- Caps state funding for light rail projects at $500,000 per project. That would limit efforts to build a light rail line in the Triangle.
- Moves up the schedule for payments to victims of the state's former eugenics program. While an initial $20,000 went out last year, survivors of the state-sponsored sterilization program had been due $50,000, but full payment has been delayed by appeals of those whose claims were rejected. The budget authorizes a second round of $15,000 in advance of other claims being settled, to be paid out by Nov. 1, 2015.
- Eliminates taxpayer support to the tune of $737,230 for the Hunt Institute at Chapel Hill, which focuses on improving public education by fostering connections between policymakers and education thinkers. The institute is named for former Democratic Gov. Jim Hunt.
- Creates a new late fee for motor vehicle registrations that will be used to pay for driver's education programs. Funding for driver's education has been in dispute much of the summer. Driver's education will continue as before, but lawmakers used the budget to create a study of how to improve it going forward.
- Provides $13.6 million for the Biotechnology Center, a program that Senate budget writers cut but which economic developers say is key to developing new products for North Carolina agriculture and other sectors.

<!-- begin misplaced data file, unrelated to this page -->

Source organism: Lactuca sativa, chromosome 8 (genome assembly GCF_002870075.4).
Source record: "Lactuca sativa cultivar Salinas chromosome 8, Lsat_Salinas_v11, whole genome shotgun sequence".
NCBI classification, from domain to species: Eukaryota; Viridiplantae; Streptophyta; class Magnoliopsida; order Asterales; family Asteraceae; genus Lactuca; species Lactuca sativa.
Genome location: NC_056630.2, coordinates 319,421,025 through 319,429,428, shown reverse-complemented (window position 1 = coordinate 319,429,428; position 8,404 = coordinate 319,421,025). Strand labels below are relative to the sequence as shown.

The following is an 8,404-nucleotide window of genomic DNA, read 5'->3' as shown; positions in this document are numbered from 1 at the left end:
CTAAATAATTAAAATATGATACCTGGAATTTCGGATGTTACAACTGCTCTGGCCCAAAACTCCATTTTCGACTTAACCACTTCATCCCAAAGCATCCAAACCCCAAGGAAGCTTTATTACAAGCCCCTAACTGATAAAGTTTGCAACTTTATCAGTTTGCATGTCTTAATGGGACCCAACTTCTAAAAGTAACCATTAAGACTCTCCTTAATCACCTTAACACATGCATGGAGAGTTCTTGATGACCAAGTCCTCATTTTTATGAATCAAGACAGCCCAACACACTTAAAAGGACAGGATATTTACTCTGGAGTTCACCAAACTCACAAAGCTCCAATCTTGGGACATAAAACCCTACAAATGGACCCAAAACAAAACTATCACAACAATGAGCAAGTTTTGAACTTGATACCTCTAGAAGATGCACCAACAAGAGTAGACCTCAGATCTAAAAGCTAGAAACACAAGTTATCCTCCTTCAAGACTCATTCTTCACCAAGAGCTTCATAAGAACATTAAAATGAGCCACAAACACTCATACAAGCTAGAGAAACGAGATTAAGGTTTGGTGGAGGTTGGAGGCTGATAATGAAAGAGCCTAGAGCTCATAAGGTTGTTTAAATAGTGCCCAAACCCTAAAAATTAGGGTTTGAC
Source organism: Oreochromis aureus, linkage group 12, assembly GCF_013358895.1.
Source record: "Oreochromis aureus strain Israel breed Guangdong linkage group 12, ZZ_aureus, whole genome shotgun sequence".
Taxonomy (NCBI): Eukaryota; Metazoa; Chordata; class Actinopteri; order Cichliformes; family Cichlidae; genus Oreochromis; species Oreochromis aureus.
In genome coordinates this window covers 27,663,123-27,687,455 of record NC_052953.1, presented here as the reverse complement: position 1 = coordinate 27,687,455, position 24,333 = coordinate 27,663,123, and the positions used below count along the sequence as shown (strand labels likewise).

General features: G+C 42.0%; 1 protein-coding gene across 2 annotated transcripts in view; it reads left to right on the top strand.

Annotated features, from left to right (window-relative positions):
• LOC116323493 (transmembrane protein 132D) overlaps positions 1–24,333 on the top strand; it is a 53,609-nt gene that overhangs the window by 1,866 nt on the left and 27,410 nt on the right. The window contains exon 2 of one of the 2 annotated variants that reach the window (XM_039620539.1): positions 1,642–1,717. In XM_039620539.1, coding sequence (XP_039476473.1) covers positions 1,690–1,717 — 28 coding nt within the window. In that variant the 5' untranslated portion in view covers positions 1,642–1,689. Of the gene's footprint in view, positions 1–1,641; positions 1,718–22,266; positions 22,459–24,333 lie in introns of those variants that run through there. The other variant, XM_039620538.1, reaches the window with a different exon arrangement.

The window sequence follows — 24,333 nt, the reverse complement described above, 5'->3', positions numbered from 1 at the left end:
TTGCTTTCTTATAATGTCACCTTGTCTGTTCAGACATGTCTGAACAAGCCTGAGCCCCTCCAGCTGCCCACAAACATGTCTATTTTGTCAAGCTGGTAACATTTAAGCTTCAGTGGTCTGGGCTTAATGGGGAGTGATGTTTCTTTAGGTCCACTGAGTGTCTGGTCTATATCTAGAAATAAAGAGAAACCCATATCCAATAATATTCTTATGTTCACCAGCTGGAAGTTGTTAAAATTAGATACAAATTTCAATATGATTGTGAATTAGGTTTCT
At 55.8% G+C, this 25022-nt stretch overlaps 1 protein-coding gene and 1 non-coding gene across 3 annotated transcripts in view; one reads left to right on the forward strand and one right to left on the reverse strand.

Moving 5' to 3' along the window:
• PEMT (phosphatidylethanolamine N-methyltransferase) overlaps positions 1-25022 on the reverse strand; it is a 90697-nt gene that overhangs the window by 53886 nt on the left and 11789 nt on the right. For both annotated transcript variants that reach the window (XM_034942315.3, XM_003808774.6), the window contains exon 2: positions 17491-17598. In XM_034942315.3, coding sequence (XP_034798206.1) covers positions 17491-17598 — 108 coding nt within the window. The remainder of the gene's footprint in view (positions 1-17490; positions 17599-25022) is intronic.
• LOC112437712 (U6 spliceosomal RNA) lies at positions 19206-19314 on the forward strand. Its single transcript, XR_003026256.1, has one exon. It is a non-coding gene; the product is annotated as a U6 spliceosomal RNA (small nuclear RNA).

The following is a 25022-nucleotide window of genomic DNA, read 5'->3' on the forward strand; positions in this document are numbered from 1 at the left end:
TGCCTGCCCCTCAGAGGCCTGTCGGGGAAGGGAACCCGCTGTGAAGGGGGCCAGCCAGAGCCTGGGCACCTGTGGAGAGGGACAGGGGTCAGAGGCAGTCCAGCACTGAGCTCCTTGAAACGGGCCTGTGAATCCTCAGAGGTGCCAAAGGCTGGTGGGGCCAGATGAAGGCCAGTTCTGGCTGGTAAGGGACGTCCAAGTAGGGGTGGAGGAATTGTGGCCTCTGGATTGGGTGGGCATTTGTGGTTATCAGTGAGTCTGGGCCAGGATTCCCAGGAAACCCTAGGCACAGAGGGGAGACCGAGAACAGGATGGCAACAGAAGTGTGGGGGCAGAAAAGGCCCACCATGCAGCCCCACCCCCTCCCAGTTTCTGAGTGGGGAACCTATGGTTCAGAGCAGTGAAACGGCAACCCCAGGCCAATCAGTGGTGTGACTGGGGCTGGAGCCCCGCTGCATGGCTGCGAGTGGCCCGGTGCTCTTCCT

- Requires UNC to set aside $2 million for Western Governor's University as a match if the institution can raise $5 million for a new campus. WGU offers most of its instruction online and focuses on advancing students when they've mastered a certain set of knowledge rather than basing progress on a semester model.
- Requires hospitals to post how much charity care they provide to the public.
- Creates a new program evaluation and oversight office to track spending within DHHS.
- Lays the foundation for the "transformation" of the state's Medicaid program. A total of $225 million over two years is set aside to help with changing the state insurance program for the poor and disabled from the current fee-for-service system to a managed care system.
- Sets up new departments of Information Technology and Veterans' Affairs.
- Moves state attractions including parks, aquariums, the Museum of Natural History and the zoo out of the Dept. of Environment and Natural Resources into the Department of Cultural Resources instead, and gives DCR more flexibility to raise admissions fees to cover operating expenses.
- Expands the school voucher program by an additional $6.8 million in 2015-16, and by $14 million in 2016-17.
- Increases State Highway Patrol salaries by 3 percent, retroactively effective July 1, 2015.
- Allows several specialty license plates to be issued without meeting the required minimum of 300 orders, including one commemorating the Battle of Kings Mountain, in the district of House Speaker Tim Moore.
- Creates two "Save the Honey Bees" special plates, with proceeds going to the N.C. State Apiculture program.
- Increases the cap on turnpike (tolled road) projects statewide from nine to eleven.
- Cuts compensation for court reporters by 20 percent.